I highly recommend that Change Leaders read Doris Kearns Goodwin’s Team of Rivals: The Political Genius of Abraham Lincoln.
Goodwin’s book is a great study in how a leader can bring people who appear on the surface to be challenging the leader’s positions into an effective team to confront common challenges. Lincoln’s challenges were surely more vast and historically significant than anything modern Change Leaders will face, but his approach absolutely applies.
The author goes far beyond the simple adage of “…one should keep their friends close and their enemies closer“. She gives dozens of examples where Lincoln leveraged clarity, alignment, raw political power and the sound qualities he respected in his peers to accomplish what was in their mutual interest. While personal ambition may have lead a lesser leader to cave in to the urge to compete politically, Lincoln chose the much harder route and used an innovative, high-risk approach.
Learning from Lincoln
Here are a few guidelines Change Leaders can draw from Lincoln’s approach as expressed in Goodwin’s book:
- Be Honest: Decide early on how your personal and professional agendas fit relative to the change you are leading. If there is not a good fit then one of the two competing interests will suffer. You will naturally be most effective if your goals align with the change. By contrast, it will be hard to keep your hidden agenda in check if it runs counter to the change.
- Don’t Retreat: Instead of guessing what your competitors are thinking or planning – go find them, seek to understand their positions and define where you can best engage them in areas where you have mutual interests. Be frank about where you disagree and stick to those positions for which you have strong logic and the authority to execute.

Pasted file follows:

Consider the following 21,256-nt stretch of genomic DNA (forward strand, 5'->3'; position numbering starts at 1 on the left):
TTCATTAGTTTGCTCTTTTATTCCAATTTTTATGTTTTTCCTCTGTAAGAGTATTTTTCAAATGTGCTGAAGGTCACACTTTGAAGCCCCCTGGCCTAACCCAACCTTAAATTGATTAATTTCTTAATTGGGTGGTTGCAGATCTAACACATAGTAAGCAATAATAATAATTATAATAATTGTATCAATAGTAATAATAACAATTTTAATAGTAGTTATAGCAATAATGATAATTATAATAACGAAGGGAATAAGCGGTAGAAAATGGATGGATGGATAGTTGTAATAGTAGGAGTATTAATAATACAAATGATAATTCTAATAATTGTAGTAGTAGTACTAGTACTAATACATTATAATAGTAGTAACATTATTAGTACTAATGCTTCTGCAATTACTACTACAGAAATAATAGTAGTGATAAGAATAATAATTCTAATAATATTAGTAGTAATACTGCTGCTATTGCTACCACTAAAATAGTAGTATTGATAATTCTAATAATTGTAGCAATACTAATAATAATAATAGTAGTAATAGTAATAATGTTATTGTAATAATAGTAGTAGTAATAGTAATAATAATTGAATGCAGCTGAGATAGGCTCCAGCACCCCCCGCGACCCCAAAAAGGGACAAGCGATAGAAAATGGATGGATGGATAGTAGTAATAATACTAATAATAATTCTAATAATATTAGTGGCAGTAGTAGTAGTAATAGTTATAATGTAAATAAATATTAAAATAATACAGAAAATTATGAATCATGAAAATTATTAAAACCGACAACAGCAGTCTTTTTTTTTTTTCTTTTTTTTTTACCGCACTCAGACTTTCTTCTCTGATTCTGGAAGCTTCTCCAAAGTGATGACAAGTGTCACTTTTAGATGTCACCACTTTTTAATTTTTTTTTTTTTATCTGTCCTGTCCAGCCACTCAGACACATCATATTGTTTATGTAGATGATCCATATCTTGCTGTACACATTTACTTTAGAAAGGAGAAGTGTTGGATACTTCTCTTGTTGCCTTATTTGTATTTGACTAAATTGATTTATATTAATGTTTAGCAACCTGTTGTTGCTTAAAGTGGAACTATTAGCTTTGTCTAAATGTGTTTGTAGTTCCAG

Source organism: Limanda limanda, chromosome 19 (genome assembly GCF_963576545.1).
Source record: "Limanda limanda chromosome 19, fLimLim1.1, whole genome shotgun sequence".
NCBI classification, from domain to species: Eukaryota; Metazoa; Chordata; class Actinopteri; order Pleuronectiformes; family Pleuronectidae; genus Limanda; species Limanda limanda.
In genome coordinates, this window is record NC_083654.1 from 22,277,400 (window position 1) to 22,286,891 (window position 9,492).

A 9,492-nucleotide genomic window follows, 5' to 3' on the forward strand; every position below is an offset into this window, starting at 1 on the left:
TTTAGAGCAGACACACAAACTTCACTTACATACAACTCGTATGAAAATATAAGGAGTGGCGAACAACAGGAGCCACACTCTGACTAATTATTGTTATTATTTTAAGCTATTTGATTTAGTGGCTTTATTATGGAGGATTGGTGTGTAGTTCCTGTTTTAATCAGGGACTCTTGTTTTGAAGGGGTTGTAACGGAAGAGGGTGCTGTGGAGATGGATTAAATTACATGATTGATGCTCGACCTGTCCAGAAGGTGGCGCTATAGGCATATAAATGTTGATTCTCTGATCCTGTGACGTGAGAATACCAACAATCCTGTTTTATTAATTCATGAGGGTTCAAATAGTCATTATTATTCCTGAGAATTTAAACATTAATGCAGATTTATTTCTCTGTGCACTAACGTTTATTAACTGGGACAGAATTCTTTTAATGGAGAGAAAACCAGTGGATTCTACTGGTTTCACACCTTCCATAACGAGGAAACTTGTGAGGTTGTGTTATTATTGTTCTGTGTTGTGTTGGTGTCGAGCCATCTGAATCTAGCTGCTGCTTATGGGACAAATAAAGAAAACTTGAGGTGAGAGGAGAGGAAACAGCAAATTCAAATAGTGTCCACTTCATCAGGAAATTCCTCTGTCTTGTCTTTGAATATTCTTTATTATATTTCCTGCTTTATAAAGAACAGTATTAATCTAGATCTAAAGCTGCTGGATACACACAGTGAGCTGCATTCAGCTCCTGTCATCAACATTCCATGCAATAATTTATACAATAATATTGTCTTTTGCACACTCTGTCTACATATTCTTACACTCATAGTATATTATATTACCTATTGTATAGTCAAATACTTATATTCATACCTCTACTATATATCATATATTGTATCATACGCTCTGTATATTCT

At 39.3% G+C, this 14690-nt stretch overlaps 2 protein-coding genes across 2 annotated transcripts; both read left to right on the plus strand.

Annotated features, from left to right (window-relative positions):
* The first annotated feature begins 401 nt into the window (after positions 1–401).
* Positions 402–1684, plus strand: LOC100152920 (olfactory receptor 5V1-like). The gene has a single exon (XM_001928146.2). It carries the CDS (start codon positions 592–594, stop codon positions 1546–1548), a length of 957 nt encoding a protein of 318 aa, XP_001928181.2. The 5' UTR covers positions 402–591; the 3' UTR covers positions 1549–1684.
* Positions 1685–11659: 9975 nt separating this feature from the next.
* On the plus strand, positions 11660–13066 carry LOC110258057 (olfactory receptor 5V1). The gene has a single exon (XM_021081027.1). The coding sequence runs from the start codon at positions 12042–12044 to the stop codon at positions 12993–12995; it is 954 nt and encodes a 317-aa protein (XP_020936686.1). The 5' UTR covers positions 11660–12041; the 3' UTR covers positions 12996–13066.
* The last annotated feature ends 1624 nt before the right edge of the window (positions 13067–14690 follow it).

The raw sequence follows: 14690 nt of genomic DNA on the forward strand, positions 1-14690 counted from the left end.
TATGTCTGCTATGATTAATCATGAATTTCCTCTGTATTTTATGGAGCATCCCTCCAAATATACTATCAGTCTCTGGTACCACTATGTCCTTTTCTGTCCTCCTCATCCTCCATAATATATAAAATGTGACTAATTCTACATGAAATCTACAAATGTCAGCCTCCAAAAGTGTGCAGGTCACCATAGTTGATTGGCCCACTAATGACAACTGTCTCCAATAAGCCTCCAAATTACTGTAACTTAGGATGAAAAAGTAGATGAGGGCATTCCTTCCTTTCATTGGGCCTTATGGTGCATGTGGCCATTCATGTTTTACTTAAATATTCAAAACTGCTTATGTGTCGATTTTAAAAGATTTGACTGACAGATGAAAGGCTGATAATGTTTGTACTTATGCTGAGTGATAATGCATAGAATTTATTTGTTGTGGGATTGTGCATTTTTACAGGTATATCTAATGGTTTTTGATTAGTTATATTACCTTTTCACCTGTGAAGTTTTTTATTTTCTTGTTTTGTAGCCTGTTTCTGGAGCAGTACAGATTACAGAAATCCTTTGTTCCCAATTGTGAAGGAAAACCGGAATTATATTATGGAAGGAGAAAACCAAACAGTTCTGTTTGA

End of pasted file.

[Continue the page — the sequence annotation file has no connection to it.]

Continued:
- Keep them Close: Lincoln used his gift for reading people’s intentions and interests to his advantage. Know what makes your rivals tick. Know what matters to them. Hint: Just like Lincoln did, you will probably have to spend face time with these people to get the best insight. Know what they are REALLY trying to accomplish and where you can bring yourself to help them succeed – do it.
- Involve Your Rivals While Staying Accountable: The President brought his rivals into the process by appointing them to key Cabinet posts and letting them disagree virulently behind closed doors as long as they presented a unified front to the nation. He opened himself up to criticism by maintaining full accountability. He also dampened this risk a bit by bringing his rivals into the decision-making process. In this way, many of his principal critics shared accountability for tough decisions because they were clearly a part of making them.
- Above All, Execute: Lincoln did not apologize for being in charge. He didn’t ask others to shoulder the burden of decision-making or point fingers when his decisions resulted in failure. If you have the authority to execute – do it. Just like Lincoln, you will probably be blamed or rewarded based on the results anyway.
By weaving together the narrative of personal biography with the frank analysis of political and tactical execution, Goodwin paints an accurate portrait of Lincoln as a brilliant, troubled, gentle, diligent, effective and deeply caring leader.
As a political junkie and a person involved with the process of change daily, this is still one of my favorite books…
Questions for Chatter:
- In your opinion, was Lincoln really inviting a diversity of thought or just hedging his bets?
- How dangerous can it be when you keep your rivals too close? Have you seen approach this backfire?